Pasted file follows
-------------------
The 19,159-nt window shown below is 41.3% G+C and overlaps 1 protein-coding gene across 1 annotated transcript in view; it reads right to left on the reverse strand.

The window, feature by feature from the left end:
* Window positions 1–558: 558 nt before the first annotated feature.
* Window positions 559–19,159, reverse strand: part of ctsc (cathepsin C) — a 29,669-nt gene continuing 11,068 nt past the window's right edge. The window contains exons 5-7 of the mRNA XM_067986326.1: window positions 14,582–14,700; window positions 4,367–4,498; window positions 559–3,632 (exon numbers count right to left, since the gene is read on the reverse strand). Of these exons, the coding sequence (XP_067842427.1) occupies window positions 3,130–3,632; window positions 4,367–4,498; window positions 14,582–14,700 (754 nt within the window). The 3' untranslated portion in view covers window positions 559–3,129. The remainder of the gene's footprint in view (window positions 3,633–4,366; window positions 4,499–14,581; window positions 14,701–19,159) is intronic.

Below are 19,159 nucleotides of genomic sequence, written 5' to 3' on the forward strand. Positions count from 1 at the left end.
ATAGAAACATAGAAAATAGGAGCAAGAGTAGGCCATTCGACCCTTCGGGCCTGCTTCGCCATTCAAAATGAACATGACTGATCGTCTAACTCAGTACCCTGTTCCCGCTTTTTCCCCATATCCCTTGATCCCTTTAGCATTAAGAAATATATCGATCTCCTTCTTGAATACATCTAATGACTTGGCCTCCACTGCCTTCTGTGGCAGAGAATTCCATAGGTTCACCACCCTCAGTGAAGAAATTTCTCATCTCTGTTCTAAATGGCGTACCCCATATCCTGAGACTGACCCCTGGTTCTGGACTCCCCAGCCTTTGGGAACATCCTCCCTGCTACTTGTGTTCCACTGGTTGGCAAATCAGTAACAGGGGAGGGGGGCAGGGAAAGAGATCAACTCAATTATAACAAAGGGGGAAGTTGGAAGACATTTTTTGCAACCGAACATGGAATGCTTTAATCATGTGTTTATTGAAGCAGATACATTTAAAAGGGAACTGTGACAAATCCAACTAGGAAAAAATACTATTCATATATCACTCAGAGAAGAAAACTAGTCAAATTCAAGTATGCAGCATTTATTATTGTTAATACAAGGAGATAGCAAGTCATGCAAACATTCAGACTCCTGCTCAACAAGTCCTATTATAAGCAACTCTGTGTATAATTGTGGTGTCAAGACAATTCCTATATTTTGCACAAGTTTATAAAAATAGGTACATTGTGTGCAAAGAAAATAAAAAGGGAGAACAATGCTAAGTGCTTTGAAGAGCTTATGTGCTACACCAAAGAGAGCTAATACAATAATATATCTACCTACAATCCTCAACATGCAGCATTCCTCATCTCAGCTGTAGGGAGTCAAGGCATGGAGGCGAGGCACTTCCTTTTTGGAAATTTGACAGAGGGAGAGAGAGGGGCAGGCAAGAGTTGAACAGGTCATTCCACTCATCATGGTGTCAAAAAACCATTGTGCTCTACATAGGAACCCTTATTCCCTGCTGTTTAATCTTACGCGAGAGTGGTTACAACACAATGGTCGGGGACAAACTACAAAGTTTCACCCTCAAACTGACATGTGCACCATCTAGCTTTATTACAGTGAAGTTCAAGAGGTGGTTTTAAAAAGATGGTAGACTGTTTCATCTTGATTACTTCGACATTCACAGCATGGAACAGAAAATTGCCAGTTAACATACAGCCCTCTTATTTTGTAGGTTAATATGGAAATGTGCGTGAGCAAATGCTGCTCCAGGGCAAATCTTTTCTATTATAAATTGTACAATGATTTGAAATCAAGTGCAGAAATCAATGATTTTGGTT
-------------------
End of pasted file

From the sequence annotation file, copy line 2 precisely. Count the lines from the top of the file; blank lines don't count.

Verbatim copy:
The window, feature by feature from the left end: